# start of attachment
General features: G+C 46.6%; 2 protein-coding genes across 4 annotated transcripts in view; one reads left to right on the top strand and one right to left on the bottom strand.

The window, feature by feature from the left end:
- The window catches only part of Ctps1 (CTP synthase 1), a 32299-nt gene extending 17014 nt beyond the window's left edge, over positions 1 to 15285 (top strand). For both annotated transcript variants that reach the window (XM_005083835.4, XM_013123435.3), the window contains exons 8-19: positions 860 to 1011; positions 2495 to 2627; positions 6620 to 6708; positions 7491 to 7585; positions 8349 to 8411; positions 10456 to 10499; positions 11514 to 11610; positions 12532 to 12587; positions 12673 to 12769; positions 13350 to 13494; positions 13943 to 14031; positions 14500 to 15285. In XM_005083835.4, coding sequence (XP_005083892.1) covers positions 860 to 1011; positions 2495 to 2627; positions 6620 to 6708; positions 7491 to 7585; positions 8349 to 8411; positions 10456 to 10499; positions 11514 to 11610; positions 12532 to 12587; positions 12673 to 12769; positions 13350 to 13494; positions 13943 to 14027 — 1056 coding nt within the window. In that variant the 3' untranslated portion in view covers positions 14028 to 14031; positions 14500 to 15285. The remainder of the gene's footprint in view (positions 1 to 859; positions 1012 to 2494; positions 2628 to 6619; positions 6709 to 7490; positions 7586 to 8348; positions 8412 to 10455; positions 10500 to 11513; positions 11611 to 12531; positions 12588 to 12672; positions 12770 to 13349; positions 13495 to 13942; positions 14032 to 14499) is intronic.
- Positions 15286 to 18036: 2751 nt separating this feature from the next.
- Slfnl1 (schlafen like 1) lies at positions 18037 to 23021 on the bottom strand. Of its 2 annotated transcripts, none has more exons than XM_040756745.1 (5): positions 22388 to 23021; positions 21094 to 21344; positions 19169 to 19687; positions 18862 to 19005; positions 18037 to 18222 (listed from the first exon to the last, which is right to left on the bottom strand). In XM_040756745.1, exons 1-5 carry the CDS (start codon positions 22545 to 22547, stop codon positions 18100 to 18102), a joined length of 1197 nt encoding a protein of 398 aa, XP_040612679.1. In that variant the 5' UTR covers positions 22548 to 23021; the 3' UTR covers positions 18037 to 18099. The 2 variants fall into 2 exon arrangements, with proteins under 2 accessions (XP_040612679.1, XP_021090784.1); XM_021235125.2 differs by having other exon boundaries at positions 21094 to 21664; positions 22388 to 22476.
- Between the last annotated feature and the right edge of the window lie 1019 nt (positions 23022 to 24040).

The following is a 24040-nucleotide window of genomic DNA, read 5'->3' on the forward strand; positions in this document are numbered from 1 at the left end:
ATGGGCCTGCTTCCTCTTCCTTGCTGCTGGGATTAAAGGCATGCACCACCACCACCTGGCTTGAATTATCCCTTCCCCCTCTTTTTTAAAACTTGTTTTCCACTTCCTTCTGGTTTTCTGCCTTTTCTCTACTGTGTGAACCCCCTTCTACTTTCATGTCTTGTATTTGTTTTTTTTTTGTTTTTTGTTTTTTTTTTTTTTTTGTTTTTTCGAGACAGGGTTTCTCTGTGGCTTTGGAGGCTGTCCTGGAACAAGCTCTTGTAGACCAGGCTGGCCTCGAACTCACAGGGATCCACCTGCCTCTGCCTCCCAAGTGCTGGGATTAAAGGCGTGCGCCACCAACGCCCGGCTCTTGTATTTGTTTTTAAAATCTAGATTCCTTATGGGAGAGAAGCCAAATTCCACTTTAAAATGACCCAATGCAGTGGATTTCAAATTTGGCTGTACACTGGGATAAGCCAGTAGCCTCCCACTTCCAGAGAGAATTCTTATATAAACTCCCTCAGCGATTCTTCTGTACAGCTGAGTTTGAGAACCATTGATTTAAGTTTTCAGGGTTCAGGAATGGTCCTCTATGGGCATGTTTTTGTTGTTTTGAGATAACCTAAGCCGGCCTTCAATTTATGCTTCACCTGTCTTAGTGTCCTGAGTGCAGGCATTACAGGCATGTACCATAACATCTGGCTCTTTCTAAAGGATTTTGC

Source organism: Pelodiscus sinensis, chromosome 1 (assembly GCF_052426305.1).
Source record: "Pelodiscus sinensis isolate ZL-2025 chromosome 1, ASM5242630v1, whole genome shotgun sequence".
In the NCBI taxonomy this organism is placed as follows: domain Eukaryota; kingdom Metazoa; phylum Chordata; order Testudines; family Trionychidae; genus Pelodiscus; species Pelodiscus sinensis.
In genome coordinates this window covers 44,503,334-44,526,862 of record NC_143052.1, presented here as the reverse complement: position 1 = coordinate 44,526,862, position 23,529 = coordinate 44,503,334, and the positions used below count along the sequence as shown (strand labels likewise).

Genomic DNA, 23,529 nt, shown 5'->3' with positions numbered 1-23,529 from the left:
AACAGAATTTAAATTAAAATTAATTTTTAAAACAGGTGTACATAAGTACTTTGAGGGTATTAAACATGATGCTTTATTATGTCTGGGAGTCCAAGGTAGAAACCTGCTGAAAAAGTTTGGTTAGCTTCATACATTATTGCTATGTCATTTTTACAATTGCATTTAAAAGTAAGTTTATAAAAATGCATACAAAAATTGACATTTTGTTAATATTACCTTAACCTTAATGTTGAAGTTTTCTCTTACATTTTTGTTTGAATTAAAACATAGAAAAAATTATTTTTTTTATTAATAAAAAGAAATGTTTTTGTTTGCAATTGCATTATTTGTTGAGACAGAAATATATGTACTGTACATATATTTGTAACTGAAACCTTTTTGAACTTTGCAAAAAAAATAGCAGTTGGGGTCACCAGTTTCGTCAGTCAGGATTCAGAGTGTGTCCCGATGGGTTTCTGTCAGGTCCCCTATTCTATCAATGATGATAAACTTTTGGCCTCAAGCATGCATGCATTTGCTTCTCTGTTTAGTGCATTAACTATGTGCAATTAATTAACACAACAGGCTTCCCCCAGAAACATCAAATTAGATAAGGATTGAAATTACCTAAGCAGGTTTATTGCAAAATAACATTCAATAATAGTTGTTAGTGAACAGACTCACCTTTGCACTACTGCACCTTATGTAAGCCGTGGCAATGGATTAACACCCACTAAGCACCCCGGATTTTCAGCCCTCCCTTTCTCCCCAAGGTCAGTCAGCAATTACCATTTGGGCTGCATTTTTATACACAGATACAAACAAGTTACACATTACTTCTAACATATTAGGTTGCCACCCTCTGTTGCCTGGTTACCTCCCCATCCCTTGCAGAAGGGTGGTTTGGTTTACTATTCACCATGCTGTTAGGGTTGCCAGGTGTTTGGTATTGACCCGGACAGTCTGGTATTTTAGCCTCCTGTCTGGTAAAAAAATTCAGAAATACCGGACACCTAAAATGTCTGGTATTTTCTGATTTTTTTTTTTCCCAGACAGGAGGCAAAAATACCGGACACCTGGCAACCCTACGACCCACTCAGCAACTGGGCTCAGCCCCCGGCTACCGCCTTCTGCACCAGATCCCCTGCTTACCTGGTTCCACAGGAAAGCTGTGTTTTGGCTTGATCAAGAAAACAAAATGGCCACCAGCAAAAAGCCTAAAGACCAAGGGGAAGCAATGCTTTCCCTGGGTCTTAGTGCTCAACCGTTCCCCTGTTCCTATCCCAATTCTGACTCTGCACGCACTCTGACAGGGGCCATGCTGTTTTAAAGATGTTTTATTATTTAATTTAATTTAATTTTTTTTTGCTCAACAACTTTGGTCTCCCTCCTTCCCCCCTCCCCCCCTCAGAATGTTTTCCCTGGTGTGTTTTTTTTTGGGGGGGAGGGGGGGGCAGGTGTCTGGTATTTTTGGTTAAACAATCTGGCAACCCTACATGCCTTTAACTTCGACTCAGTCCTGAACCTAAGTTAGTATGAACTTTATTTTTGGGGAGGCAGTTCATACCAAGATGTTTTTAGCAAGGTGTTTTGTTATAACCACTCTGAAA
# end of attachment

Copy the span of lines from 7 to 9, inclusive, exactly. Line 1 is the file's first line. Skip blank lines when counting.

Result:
The following is a 24040-nucleotide window of genomic DNA, read 5'->3' on the forward strand; positions in this document are numbered from 1 at the left end:
ATGGGCCTGCTTCCTCTTCCTTGCTGCTGGGATTAAAGGCATGCACCACCACCACCTGGCTTGAATTATCCCTTCCCCCTCTTTTTTAAAACTTGTTTTCCACTTCCTTCTGGTTTTCTGCCTTTTCTCTACTGTGTGAACCCCCTTCTACTTTCATGTCTTGTATTTGTTTTTTTTTTGTTTTTTGTTTTTTTTTTTTTTTTGTTTTTTCGAGACAGGGTTTCTCTGTGGCTTTGGAGGCTGTCCTGGAACAAGCTCTTGTAGACCAGGCTGGCCTCGAACTCACAGGGATCCACCTGCCTCTGCCTCCCAAGTGCTGGGATTAAAGGCGTGCGCCACCAACGCCCGGCTCTTGTATTTGTTTTTAAAATCTAGATTCCTTATGGGAGAGAAGCCAAATTCCACTTTAAAATGACCCAATGCAGTGGATTTCAAATTTGGCTGTACACTGGGATAAGCCAGTAGCCTCCCACTTCCAGAGAGAATTCTTATATAAACTCCCTCAGCGATTCTTCTGTACAGCTGAGTTTGAGAACCATTGATTTAAGTTTTCAGGGTTCAGGAATGGTCCTCTATGGGCATGTTTTTGTTGTTTTGAGATAACCTAAGCCGGCCTTCAATTTATGCTTCACCTGTCTTAGTGTCCTGAGTGCAGGCATTACAGGCATGTACCATAACATCTGGCTCTTTCTAAAGGATTTTGC

Source organism: Pelodiscus sinensis, chromosome 1 (assembly GCF_052426305.1).